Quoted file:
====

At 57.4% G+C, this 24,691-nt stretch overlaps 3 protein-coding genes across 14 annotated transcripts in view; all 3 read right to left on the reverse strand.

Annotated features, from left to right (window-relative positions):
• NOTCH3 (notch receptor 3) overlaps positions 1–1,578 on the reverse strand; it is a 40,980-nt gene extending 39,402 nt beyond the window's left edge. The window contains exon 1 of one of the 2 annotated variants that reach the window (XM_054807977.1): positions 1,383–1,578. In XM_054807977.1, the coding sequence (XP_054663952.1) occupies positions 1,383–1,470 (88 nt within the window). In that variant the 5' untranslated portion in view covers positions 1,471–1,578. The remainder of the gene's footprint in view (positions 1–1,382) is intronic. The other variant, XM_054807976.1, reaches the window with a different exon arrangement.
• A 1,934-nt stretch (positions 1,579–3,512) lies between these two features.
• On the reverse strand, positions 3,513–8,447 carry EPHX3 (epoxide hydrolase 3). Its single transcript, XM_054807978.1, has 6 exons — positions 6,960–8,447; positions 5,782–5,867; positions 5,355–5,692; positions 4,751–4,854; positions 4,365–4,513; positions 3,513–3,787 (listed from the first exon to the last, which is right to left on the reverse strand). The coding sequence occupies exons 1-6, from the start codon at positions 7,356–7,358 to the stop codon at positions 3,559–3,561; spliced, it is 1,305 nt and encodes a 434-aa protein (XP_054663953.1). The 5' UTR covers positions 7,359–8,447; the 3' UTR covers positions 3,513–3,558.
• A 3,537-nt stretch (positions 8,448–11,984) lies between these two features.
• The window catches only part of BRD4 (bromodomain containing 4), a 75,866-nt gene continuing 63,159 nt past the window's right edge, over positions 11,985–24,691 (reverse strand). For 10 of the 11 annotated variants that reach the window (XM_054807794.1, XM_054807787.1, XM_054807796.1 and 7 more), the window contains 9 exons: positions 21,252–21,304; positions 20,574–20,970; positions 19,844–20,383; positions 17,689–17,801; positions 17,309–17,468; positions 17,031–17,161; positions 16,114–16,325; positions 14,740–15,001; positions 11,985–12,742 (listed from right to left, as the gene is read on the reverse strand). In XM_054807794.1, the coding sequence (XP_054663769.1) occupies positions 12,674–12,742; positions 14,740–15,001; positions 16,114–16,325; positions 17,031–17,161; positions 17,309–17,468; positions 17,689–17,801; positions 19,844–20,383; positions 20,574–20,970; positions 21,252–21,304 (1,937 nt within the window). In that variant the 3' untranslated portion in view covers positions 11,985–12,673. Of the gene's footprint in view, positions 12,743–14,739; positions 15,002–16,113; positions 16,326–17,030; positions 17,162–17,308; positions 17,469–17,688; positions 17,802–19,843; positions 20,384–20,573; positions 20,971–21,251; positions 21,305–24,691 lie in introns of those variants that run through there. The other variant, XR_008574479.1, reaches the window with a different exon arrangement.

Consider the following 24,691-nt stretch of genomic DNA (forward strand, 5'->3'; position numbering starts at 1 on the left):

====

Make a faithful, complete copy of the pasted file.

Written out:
At 57.4% G+C, this 24,691-nt stretch overlaps 3 protein-coding genes across 14 annotated transcripts in view; all 3 read right to left on the reverse strand.

Annotated features, from left to right (window-relative positions):
• NOTCH3 (notch receptor 3) overlaps positions 1–1,578 on the reverse strand; it is a 40,980-nt gene extending 39,402 nt beyond the window's left edge. The window contains exon 1 of one of the 2 annotated variants that reach the window (XM_054807977.1): positions 1,383–1,578. In XM_054807977.1, the coding sequence (XP_054663952.1) occupies positions 1,383–1,470 (88 nt within the window). In that variant the 5' untranslated portion in view covers positions 1,471–1,578. The remainder of the gene's footprint in view (positions 1–1,382) is intronic. The other variant, XM_054807976.1, reaches the window with a different exon arrangement.
• A 1,934-nt stretch (positions 1,579–3,512) lies between these two features.
• On the reverse strand, positions 3,513–8,447 carry EPHX3 (epoxide hydrolase 3). Its single transcript, XM_054807978.1, has 6 exons — positions 6,960–8,447; positions 5,782–5,867; positions 5,355–5,692; positions 4,751–4,854; positions 4,365–4,513; positions 3,513–3,787 (listed from the first exon to the last, which is right to left on the reverse strand). The coding sequence occupies exons 1-6, from the start codon at positions 7,356–7,358 to the stop codon at positions 3,559–3,561; spliced, it is 1,305 nt and encodes a 434-aa protein (XP_054663953.1). The 5' UTR covers positions 7,359–8,447; the 3' UTR covers positions 3,513–3,558.
• A 3,537-nt stretch (positions 8,448–11,984) lies between these two features.
• The window catches only part of BRD4 (bromodomain containing 4), a 75,866-nt gene continuing 63,159 nt past the window's right edge, over positions 11,985–24,691 (reverse strand). For 10 of the 11 annotated variants that reach the window (XM_054807794.1, XM_054807787.1, XM_054807796.1 and 7 more), the window contains 9 exons: positions 21,252–21,304; positions 20,574–20,970; positions 19,844–20,383; positions 17,689–17,801; positions 17,309–17,468; positions 17,031–17,161; positions 16,114–16,325; positions 14,740–15,001; positions 11,985–12,742 (listed from right to left, as the gene is read on the reverse strand). In XM_054807794.1, the coding sequence (XP_054663769.1) occupies positions 12,674–12,742; positions 14,740–15,001; positions 16,114–16,325; positions 17,031–17,161; positions 17,309–17,468; positions 17,689–17,801; positions 19,844–20,383; positions 20,574–20,970; positions 21,252–21,304 (1,937 nt within the window). In that variant the 3' untranslated portion in view covers positions 11,985–12,673. Of the gene's footprint in view, positions 12,743–14,739; positions 15,002–16,113; positions 16,326–17,030; positions 17,162–17,308; positions 17,469–17,688; positions 17,802–19,843; positions 20,384–20,573; positions 20,971–21,251; positions 21,305–24,691 lie in introns of those variants that run through there. The other variant, XR_008574479.1, reaches the window with a different exon arrangement.

Consider the following 24,691-nt stretch of genomic DNA (forward strand, 5'->3'; position numbering starts at 1 on the left):